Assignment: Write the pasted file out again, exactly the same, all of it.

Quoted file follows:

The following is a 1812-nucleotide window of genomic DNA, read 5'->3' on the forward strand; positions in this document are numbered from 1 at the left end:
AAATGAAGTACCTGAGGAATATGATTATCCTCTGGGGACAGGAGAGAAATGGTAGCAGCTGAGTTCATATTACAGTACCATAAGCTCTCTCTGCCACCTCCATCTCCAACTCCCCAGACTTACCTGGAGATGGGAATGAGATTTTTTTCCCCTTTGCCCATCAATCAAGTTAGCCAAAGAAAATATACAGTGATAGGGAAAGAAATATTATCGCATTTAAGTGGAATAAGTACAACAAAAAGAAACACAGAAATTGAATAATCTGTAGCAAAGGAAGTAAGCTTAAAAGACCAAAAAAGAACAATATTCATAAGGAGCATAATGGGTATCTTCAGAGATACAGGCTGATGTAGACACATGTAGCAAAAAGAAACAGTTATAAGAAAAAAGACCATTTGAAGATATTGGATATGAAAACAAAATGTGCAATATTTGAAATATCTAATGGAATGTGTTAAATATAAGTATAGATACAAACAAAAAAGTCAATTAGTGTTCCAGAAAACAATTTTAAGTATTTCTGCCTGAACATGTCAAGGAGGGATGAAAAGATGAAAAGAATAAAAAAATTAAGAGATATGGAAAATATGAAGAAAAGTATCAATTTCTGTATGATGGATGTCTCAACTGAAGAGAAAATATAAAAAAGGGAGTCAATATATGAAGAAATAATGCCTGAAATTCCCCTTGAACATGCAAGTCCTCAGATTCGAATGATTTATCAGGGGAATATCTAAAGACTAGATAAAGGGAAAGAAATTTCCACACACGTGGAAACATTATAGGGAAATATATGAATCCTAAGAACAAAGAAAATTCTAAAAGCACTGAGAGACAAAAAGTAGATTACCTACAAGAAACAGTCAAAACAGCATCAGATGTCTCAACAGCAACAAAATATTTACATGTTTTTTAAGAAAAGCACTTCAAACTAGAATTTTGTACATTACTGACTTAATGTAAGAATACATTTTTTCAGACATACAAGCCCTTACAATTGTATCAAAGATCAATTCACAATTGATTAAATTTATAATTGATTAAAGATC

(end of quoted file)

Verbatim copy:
The following is a 1812-nucleotide window of genomic DNA, read 5'->3' on the forward strand; positions in this document are numbered from 1 at the left end:
AAATGAAGTACCTGAGGAATATGATTATCCTCTGGGGACAGGAGAGAAATGGTAGCAGCTGAGTTCATATTACAGTACCATAAGCTCTCTCTGCCACCTCCATCTCCAACTCCCCAGACTTACCTGGAGATGGGAATGAGATTTTTTTCCCCTTTGCCCATCAATCAAGTTAGCCAAAGAAAATATACAGTGATAGGGAAAGAAATATTATCGCATTTAAGTGGAATAAGTACAACAAAAAGAAACACAGAAATTGAATAATCTGTAGCAAAGGAAGTAAGCTTAAAAGACCAAAAAAGAACAATATTCATAAGGAGCATAATGGGTATCTTCAGAGATACAGGCTGATGTAGACACATGTAGCAAAAAGAAACAGTTATAAGAAAAAAGACCATTTGAAGATATTGGATATGAAAACAAAATGTGCAATATTTGAAATATCTAATGGAATGTGTTAAATATAAGTATAGATACAAACAAAAAAGTCAATTAGTGTTCCAGAAAACAATTTTAAGTATTTCTGCCTGAACATGTCAAGGAGGGATGAAAAGATGAAAAGAATAAAAAAATTAAGAGATATGGAAAATATGAAGAAAAGTATCAATTTCTGTATGATGGATGTCTCAACTGAAGAGAAAATATAAAAAAGGGAGTCAATATATGAAGAAATAATGCCTGAAATTCCCCTTGAACATGCAAGTCCTCAGATTCGAATGATTTATCAGGGGAATATCTAAAGACTAGATAAAGGGAAAGAAATTTCCACACACGTGGAAACATTATAGGGAAATATATGAATCCTAAGAACAAAGAAAATTCTAAAAGCACTGAGAGACAAAAAGTAGATTACCTACAAGAAACAGTCAAAACAGCATCAGATGTCTCAACAGCAACAAAATATTTACATGTTTTTTAAGAAAAGCACTTCAAACTAGAATTTTGTACATTACTGACTTAATGTAAGAATACATTTTTTCAGACATACAAGCCCTTACAATTGTATCAAAGATCAATTCACAATTGATTAAATTTATAATTGATTAAAGATC